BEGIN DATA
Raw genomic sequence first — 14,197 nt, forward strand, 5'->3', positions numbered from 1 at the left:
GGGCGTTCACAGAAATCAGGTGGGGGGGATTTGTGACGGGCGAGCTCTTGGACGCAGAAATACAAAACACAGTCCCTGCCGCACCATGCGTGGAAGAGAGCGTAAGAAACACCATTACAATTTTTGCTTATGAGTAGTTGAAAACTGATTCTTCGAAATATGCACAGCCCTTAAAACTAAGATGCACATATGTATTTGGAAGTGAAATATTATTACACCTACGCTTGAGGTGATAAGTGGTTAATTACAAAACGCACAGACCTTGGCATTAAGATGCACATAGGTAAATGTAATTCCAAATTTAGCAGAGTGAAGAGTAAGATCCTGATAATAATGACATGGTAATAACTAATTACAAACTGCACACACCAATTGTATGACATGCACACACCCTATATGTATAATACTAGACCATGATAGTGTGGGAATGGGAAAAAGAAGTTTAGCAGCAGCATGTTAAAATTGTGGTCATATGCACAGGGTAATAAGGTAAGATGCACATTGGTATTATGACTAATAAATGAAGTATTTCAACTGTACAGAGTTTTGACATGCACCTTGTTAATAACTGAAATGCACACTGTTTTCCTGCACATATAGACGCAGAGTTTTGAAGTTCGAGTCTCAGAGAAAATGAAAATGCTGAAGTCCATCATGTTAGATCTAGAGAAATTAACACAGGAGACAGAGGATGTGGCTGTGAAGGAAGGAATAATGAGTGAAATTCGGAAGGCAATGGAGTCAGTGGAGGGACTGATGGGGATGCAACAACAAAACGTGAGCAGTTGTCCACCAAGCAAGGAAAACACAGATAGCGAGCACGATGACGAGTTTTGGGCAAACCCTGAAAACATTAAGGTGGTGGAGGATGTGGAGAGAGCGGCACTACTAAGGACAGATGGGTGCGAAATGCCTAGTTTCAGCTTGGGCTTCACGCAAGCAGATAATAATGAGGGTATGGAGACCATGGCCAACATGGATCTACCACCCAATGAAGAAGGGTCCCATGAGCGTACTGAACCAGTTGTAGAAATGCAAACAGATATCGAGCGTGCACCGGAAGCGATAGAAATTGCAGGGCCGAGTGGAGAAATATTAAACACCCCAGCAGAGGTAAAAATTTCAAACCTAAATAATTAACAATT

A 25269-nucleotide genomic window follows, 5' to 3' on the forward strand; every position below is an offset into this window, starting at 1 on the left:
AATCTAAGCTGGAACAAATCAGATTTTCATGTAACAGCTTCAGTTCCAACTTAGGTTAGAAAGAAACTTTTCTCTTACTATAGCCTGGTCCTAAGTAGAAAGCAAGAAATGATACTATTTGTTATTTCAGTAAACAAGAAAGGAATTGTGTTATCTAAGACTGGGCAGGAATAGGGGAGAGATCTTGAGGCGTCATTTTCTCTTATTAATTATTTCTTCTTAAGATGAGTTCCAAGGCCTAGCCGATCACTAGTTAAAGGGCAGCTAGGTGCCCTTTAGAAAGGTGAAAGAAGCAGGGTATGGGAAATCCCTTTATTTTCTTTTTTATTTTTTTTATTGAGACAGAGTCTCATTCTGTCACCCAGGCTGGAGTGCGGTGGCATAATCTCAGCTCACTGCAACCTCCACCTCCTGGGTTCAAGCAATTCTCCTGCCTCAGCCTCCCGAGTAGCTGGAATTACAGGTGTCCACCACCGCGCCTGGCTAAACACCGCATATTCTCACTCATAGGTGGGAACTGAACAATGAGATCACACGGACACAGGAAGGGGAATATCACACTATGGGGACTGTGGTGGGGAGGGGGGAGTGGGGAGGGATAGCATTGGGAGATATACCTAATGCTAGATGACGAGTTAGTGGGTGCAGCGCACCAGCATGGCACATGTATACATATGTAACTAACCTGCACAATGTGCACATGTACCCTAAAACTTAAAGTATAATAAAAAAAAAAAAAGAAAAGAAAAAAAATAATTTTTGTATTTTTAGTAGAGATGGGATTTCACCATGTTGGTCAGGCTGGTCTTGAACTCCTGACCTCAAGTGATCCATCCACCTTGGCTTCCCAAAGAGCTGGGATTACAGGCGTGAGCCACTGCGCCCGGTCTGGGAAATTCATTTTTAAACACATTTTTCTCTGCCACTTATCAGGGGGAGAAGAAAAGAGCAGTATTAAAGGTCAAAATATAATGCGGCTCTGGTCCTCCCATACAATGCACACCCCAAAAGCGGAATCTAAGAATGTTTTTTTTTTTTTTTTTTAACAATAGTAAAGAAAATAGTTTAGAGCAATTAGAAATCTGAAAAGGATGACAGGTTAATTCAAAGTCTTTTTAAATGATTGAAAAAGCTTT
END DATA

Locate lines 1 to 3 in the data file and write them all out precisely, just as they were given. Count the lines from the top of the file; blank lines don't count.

Raw genomic sequence first — 14,197 nt, forward strand, 5'->3', positions numbered from 1 at the left:
GGGCGTTCACAGAAATCAGGTGGGGGGGATTTGTGACGGGCGAGCTCTTGGACGCAGAAATACAAAACACAGTCCCTGCCGCACCATGCGTGGAAGAGAGCGTAAGAAACACCATTACAATTTTTGCTTATGAGTAGTTGAAAACTGATTCTTCGAAATATGCACAGCCCTTAAAACTAAGATGCACATATGTATTTGGAAGTGAAATATTATTACACCTACGCTTGAGGTGATAAGTGGTTAATTACAAAACGCACAGACCTTGGCATTAAGATGCACATAGGTAAATGTAATTCCAAATTTAGCAGAGTGAAGAGTAAGATCCTGATAATAATGACATGGTAATAACTAATTACAAACTGCACACACCAATTGTATGACATGCACACACCCTATATGTATAATACTAGACCATGATAGTGTGGGAATGGGAAAAAGAAGTTTAGCAGCAGCATGTTAAAATTGTGGTCATATGCACAGGGTAATAAGGTAAGATGCACATTGGTATTATGACTAATAAATGAAGTATTTCAACTGTACAGAGTTTTGACATGCACCTTGTTAATAACTGAAATGCACACTGTTTTCCTGCACATATAGACGCAGAGTTTTGAAGTTCGAGTCTCAGAGAAAATGAAAATGCTGAAGTCCATCATGTTAGATCTAGAGAAATTAACACAGGAGACAGAGGATGTGGCTGTGAAGGAAGGAATAATGAGTGAAATTCGGAAGGCAATGGAGTCAGTGGAGGGACTGATGGGGATGCAACAACAAAACGTGAGCAGTTGTCCACCAAGCAAGGAAAACACAGATAGCGAGCACGATGACGAGTTTTGGGCAAACCCTGAAAACATTAAGGTGGTGGAGGATGTGGAGAGAGCGGCACTACTAAGGACAGATGGGTGCGAAATGCCTAGTTTCAGCTTGGGCTTCACGCAAGCAGATAATAATGAGGGTATGGAGACCATGGCCAACATGGATCTACCACCCAATGAAGAAGGGTCCCATGAGCGTACTGAACCAGTTGTAGAAATGCAAACAGATATCGAGCGTGCACCGGAAGCGATAGAAATTGCAGGGCCGAGTGGAGAAATATTAAACACCCCAGCAGAGGTAAAAATTTCAAACCTAAATAATTAACAATT

A 25269-nucleotide genomic window follows, 5' to 3' on the forward strand; every position below is an offset into this window, starting at 1 on the left: